The future by design

In this time of crisis the design community are looking for ways to respond to the immediate problems and also see how we can be part of the transformation that will see theatres being reopened with an inevitable shift in audience numbers, expectations and demographics. As shapers of theatrical space and dramaturges of narrative through the use of the space, we feel we are ideally placed to be at the heart of discussions about how theatres in the future will work. Will it be promenade, site specific, drive through even, how much will be filmed to go straight to broadcast without an audience? At the moment I feel the moral burden on theatres has been to try and honour those shows already in rehearsal or a long way down the development track. This is praiseworthy, but ultimately backward looking and was based on the notion that we might have a few months break and then could return as normal. With the increasing likelihood of social distancing being in place well into next year and a legal requirement on employers to preserve the 2m gap it is difficult to see how theatre practice can go back to ‘normal’, we will have to adapt rapidly in the way we rehearse, tec and perform work.

Another realisation of this enforced rest, once the fever and admin clear out had passed( I think many in our community have been ill as we travel so much ), is to see how much we have all been part of a production machine; meeting a series of rigid deadlines, churning out productions, with limited rehearsal times on diminishing budgets. When the machine stops the work collapses. We have often looked to Europe with envy at their resident ensembles, longer development and rehearsal periods and the way shows can be embedded in the rep of a company to grow and have longer richer life. Now the contrast seems stark in the extreme. The French and German governments, often already with well funded state/regional arts centres, are committing to support their artists whatever it takes. Meanwhile, many of us fall through the various support schemes, we can’t be furloughed as we are all freelance. I for one am lucky at the moment that most companies I was working with have honoured final payments, however the future looks bleak without new commissions and theatres reviving shows they have already paid for the next few years . My savings set against the looming tax bills will rapidly dry up. We feel the theatres who employ us need to have duty of care to all the freelance workers they employ, not just us designers but costume and prop makers, technicians etc. The British theatre has allowed itself to become totally outsourced , I have written about this before and this crisis only amplifies the need to get designers back into buildings and in dialogue with those that run them.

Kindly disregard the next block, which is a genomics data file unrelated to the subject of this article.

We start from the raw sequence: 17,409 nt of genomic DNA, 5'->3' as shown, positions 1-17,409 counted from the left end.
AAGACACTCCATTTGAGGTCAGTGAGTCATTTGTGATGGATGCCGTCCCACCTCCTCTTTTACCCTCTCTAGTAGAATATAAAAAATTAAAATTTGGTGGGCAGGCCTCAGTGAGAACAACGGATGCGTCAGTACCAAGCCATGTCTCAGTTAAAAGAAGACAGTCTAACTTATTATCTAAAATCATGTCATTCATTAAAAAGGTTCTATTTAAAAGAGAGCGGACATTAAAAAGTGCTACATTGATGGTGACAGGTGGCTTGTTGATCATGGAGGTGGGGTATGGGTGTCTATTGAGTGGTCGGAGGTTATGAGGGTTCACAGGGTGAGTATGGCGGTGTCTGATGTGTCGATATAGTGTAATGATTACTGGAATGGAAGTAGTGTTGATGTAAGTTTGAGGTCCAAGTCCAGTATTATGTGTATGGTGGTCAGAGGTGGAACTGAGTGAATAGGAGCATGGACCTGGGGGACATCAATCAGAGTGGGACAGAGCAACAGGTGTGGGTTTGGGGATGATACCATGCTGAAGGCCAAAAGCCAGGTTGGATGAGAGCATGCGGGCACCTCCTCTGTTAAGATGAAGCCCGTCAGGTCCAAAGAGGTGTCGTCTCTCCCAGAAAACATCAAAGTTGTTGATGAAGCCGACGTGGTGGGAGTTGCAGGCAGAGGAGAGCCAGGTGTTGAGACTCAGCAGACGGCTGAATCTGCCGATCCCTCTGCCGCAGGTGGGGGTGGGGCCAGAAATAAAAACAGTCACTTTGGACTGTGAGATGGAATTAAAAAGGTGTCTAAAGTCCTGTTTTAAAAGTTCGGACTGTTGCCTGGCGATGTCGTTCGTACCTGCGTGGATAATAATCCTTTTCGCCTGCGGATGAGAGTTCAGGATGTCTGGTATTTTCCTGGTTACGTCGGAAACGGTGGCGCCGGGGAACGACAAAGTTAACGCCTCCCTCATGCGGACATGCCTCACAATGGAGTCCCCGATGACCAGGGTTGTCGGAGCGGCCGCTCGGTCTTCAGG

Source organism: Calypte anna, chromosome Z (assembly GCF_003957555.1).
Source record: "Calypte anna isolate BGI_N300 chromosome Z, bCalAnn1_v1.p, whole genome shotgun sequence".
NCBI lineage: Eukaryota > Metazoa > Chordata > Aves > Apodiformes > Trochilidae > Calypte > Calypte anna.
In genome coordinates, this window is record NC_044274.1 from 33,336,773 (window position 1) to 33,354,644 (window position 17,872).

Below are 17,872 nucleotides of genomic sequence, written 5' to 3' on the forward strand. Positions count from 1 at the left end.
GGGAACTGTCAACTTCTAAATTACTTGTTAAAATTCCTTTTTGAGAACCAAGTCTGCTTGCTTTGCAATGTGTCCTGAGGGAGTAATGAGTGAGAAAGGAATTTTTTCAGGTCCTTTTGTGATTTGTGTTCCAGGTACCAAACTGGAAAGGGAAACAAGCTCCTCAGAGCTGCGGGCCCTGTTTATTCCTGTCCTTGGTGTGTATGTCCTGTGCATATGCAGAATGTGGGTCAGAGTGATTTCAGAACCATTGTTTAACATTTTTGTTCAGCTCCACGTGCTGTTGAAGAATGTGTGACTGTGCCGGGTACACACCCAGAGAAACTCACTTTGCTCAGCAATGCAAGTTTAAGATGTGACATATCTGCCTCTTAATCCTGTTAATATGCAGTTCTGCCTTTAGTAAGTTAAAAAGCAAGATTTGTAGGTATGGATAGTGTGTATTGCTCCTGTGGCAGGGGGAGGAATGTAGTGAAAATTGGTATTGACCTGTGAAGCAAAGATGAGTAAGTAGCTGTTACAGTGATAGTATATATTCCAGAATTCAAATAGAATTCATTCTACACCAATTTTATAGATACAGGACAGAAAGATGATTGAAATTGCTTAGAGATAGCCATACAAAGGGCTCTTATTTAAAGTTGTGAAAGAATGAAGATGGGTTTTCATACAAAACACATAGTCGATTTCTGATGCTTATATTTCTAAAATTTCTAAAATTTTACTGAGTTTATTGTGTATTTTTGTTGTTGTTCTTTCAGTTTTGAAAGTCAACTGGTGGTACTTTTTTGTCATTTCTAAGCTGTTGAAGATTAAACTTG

There is likely to be a period of programming in theatres which, if we are not careful, looks very timid in its ambition; monologues, semi staging readings etc . This may look to a cash strapped organisation like a way to get the doors open and dispel the fear for an audience of coming back to these potentially crowded spaces. Even an empty space requires design, the choice of the right props, the costume, the light how the audience interact with this space are all part of what we do in creating the world of the play. A group of us designers were discussing these worries and all agree that this is the moment for Artistic Directors across the country to get in touch with a range of their freelance collaborators to really debate the ideas and to allow us to be part of the welcoming. We will be making contact and hope that this can be a period of rebirth and readjustment to a new more sustainable theatre future. Both for the mental well being and creativity of the freelance community, but also in addressing the next looming crisis of how theatre can become carbon neutral. There will be a role for all of us to play through SBTD, Equity and more informal groupings, but this needs to work on many complementary levels. High level strategic campaigning with government and arts funders, working directly with the larger companies such as RSC and RNT who already have designers embedded within them, promoting regional connections that strengthen the local craft ecology around specific theatres and through individual personal collaborations which we all have. I sense we are just emerging from our headless chicken phase and ideas will start to flow and who knows where we will end up!

Thoughts collated from emails and a zoom chat amongst whom were Soutra Gilmour, Rajha Shakiry, Ben Stones, Rae Smith, Katrina Lindsay , Anna Fleischle, Elizabeth Clachen and others


  1. I would like to be a part of any design group discussion.
    George Tarbuck
    Lighting Designer
    Director – Edinburgh Lighting and Sound School

  2. Helen Millar says

    Brilliant,Tom As audience member do so agree theatre does need a new vision

  3. David Cockayne says

    I completely agree about the existing contrast between theatre in the UK and in the rest of Europe. The loss of standing companies, and the repertory theatres, in the UK, along with the focus of funding on the basis of “excellence” on a top-down basis has made this worse. Equity has a document, Performance For All, which aims to address this and which asks for the UK’s 0.3% of GDP funding to be raised to Europe’s average of 0.5% of GDP. The manifesto it presents needs focus and priority but it would change the landscape of UK theatre for the better. We need funding at all levels and especially to support new work.

  4. Eimer Murphy says

    Hi from Ireland Tom, listening in with interest.

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